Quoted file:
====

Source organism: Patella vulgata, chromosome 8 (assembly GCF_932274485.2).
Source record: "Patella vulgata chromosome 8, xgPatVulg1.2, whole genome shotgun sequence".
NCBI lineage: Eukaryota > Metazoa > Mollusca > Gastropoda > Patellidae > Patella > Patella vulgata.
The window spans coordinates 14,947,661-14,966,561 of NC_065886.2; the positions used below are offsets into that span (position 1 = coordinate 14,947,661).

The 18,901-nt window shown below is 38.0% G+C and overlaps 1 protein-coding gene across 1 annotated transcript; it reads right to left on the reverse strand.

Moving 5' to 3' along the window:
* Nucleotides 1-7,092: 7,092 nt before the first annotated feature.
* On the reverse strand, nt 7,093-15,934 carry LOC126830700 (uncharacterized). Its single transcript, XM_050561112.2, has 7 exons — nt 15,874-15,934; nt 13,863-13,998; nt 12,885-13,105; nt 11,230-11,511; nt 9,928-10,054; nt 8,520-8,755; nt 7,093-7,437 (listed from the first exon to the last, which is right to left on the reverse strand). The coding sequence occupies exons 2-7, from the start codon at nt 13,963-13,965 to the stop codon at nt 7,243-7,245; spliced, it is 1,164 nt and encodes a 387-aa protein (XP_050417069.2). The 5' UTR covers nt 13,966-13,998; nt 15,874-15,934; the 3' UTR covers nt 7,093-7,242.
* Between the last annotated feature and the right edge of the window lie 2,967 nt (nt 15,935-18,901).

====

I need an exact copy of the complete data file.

Source organism: Patella vulgata, chromosome 8 (assembly GCF_932274485.2).
Source record: "Patella vulgata chromosome 8, xgPatVulg1.2, whole genome shotgun sequence".
NCBI lineage: Eukaryota > Metazoa > Mollusca > Gastropoda > Patellidae > Patella > Patella vulgata.
The window spans coordinates 14,947,661-14,966,561 of NC_065886.2; the positions used below are offsets into that span (position 1 = coordinate 14,947,661).

The 18,901-nt window shown below is 38.0% G+C and overlaps 1 protein-coding gene across 1 annotated transcript; it reads right to left on the reverse strand.

Moving 5' to 3' along the window:
* Nucleotides 1-7,092: 7,092 nt before the first annotated feature.
* On the reverse strand, nt 7,093-15,934 carry LOC126830700 (uncharacterized). Its single transcript, XM_050561112.2, has 7 exons — nt 15,874-15,934; nt 13,863-13,998; nt 12,885-13,105; nt 11,230-11,511; nt 9,928-10,054; nt 8,520-8,755; nt 7,093-7,437 (listed from the first exon to the last, which is right to left on the reverse strand). The coding sequence occupies exons 2-7, from the start codon at nt 13,963-13,965 to the stop codon at nt 7,243-7,245; spliced, it is 1,164 nt and encodes a 387-aa protein (XP_050417069.2). The 5' UTR covers nt 13,966-13,998; nt 15,874-15,934; the 3' UTR covers nt 7,093-7,242.
* Between the last annotated feature and the right edge of the window lie 2,967 nt (nt 15,935-18,901).